I know what you mean about Betty - before, I felt really sympathetic towards her, thinking that her motherly ineptitude was down to the horrible situation she was in. Now she has everything she wants, yet she still can’t be nice to her kids. I do think the storyline that she’s in is a bit obvious for Mad Men though - mother-in-law in hating son’s new wife shocker - which makes me think that there’s going to be a lot of complications with Don, either divorce-wise, or in terms of rekindling something, if only fleetingly. I can’t wait to see what happens with Sally though, especially as she’s now a cast regular (her name is in the titles), when she wasn’t before. Also, it made me feel kinda sick to see Henry in Don’s place in the bed. Interesting to see Don entirely in the right over Betty for once too, when she and Henry turned up really late.
The relationship between Don and Peggy is weird, almost like a father chastising his daughter. All the relationships in the show are either defined by sex, family or rivalry (I think?), and the first one definitely isn’t applicable in the case of those two.
John - great point about him realising he has to reveal more of himself, I hadn’t thought of that. I read one review of the episode that drew on the cowboy imagery throughout - the little kid “behind bars” in the floor cleaner advert; Don silhouetted in front of the saloon doors to the kids’ bedroom in his apartment; and then when he talks to the Wall Street Journal journalist at the end, and says they had to “holster up their guns” - that’s pretty much the equivalent of him squaring off with public perception of him.
I totally didn’t get the bikini advert though - “so well built, we can’t show you the second floor” - what? I get the link to their charade about how their office has two floors, but don’t really see how it ties in with the bikini advert.
I really like how as we’re heading into the mid-60s, the show’s writers are drawing on the ad men as celebrity phenomenon - Roger says to the one-legged journalist that he’d get him to read his book, and when Don finally lets down his guard, the journalist’s face lights up. If you’ve not read this article do so! It’s an awesome piece by Will Dean about Jerry Della Femina, one of the original ad men who wrote a book called From Those Wonderful Folks Who Brought You Pearl Harbour, which is being reissued.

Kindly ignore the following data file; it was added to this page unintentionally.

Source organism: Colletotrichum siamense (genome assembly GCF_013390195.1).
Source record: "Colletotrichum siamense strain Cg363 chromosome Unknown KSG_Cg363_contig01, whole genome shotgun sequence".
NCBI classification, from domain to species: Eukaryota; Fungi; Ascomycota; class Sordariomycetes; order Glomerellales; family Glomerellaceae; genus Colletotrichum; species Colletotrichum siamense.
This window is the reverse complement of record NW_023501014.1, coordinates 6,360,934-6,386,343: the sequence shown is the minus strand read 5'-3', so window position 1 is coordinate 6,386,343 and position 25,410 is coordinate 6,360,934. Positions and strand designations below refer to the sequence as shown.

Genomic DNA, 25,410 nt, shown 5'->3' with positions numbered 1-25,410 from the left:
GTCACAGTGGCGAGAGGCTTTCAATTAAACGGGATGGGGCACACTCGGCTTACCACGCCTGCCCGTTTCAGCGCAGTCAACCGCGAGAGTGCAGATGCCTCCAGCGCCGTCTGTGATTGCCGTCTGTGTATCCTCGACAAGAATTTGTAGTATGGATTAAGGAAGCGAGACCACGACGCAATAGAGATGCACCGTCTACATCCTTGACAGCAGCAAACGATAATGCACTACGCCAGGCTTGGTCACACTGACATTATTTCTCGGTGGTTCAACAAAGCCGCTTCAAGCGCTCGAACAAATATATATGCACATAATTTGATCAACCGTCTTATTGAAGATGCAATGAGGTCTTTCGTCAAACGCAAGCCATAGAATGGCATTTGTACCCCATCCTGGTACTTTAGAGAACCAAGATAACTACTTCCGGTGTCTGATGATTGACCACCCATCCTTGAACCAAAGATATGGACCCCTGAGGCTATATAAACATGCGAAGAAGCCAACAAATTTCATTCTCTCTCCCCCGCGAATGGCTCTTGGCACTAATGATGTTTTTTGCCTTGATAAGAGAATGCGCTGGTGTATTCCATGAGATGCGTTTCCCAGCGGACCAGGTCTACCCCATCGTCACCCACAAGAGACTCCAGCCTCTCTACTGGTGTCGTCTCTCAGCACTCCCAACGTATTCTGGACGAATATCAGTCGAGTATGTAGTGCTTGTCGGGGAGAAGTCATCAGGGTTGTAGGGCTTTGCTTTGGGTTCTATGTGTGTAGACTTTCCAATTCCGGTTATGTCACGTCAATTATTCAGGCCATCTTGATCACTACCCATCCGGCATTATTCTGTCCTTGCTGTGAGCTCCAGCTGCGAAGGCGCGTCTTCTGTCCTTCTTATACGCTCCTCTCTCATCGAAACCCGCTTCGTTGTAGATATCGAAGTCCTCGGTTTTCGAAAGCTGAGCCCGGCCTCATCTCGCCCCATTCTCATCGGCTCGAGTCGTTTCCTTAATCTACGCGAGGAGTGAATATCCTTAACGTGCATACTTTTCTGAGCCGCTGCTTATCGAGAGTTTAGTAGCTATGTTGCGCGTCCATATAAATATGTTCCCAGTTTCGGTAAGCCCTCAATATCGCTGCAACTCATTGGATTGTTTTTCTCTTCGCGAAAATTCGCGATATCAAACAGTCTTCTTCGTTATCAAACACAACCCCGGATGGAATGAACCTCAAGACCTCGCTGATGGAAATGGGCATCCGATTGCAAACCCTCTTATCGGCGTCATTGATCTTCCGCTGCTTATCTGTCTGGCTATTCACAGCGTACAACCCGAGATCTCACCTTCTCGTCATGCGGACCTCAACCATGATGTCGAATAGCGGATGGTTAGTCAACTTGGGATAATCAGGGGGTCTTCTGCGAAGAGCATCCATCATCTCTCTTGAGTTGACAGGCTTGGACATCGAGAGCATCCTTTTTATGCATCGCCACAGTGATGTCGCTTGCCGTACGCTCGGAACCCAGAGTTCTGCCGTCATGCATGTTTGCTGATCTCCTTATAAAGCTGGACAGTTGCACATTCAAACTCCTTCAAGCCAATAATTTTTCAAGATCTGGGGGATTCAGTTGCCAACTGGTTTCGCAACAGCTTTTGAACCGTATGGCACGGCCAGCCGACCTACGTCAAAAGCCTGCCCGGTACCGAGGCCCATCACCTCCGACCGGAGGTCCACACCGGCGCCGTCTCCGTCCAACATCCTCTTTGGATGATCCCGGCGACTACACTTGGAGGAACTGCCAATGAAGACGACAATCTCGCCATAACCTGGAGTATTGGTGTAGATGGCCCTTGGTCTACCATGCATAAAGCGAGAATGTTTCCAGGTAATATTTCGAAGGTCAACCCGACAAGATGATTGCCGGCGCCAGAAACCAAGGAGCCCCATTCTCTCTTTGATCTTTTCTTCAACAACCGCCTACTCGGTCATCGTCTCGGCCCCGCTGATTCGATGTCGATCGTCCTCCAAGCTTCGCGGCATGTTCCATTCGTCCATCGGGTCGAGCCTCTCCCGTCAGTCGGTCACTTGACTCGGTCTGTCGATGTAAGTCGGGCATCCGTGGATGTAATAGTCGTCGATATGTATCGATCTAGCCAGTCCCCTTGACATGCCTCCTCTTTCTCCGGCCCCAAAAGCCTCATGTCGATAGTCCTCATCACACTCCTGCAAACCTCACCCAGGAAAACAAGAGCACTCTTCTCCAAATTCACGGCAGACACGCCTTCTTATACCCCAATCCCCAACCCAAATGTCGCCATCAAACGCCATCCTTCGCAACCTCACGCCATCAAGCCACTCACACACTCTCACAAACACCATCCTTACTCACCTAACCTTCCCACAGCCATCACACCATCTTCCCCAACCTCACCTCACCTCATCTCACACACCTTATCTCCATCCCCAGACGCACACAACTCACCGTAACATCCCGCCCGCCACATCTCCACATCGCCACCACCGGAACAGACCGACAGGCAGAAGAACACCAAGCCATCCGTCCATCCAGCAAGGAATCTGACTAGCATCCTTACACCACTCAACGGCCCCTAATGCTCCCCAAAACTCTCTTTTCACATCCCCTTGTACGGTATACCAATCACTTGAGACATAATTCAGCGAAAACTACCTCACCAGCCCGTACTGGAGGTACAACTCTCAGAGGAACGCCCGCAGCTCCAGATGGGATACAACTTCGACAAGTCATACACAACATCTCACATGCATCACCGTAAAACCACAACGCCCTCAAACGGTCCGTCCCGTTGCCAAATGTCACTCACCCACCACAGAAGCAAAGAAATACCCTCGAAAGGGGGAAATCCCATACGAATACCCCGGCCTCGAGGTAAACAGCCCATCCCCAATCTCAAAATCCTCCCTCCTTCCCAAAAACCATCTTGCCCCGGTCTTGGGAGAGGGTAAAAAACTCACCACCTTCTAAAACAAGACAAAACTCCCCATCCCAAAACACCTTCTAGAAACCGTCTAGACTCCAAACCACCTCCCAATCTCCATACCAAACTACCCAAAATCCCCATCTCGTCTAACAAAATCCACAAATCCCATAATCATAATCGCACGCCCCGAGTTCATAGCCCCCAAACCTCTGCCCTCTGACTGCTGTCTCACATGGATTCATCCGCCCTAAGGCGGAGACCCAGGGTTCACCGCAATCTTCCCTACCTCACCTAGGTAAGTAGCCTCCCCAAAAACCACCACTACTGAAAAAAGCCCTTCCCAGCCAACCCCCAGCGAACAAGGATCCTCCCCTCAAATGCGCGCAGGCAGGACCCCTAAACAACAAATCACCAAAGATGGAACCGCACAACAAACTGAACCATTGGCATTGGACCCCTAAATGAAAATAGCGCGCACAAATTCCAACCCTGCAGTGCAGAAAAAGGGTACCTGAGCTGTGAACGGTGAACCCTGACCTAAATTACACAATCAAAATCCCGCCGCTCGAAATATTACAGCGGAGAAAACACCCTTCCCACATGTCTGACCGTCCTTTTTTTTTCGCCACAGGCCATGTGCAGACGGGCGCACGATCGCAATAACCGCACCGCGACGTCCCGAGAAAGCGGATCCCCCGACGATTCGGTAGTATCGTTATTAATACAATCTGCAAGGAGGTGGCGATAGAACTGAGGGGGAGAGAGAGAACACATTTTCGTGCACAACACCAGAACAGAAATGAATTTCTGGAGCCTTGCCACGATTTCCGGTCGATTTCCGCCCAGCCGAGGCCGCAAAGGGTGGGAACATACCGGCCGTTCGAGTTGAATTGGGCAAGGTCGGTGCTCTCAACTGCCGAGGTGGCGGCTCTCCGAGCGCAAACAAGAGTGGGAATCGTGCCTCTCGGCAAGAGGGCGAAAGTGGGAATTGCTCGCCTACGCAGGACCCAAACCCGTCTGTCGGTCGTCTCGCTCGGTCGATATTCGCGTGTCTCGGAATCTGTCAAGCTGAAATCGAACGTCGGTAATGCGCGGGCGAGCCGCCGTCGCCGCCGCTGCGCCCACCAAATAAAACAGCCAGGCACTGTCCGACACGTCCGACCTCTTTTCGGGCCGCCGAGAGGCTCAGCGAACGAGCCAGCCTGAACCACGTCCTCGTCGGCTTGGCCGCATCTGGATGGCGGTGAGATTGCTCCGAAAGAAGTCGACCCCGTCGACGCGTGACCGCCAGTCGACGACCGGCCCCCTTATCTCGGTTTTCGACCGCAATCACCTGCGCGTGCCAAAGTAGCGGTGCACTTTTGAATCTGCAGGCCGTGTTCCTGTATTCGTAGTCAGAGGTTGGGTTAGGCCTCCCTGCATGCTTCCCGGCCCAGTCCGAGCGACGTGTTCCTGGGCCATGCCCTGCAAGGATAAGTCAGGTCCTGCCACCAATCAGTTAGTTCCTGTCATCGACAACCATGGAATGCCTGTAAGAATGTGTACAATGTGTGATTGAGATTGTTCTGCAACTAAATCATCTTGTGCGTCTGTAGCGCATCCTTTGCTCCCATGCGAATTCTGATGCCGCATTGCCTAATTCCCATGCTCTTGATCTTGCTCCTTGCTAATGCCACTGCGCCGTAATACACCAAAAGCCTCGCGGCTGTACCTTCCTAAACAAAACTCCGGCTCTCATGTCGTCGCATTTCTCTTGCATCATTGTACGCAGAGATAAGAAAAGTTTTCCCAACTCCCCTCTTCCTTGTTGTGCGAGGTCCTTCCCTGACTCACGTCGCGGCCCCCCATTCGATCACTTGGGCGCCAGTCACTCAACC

Anyone think it interesting that the prostitute Don’s sleeping with looks a bit like Joan? And obviously, his date is the spit of Betty, though seemingly wilier.
Predictions for episode 2? This episode seemed slower than usual, but the tension was so amazing!
All through this episode (and, indeed, the last season) I was thinking what the endgame will be for Don Draper. Who will he become, in the eyes of the writers? Where will he eventually end up? What will he be?
Are they imbuing him with the experiences that will form the traits synonymous with where advertising (“the creation of desire”) ended up in the 80s and 90s? Is that where the series will end? If the ad industry really came of age in the eighties, I could see Draper there, sitting atop the biggest agency in the world.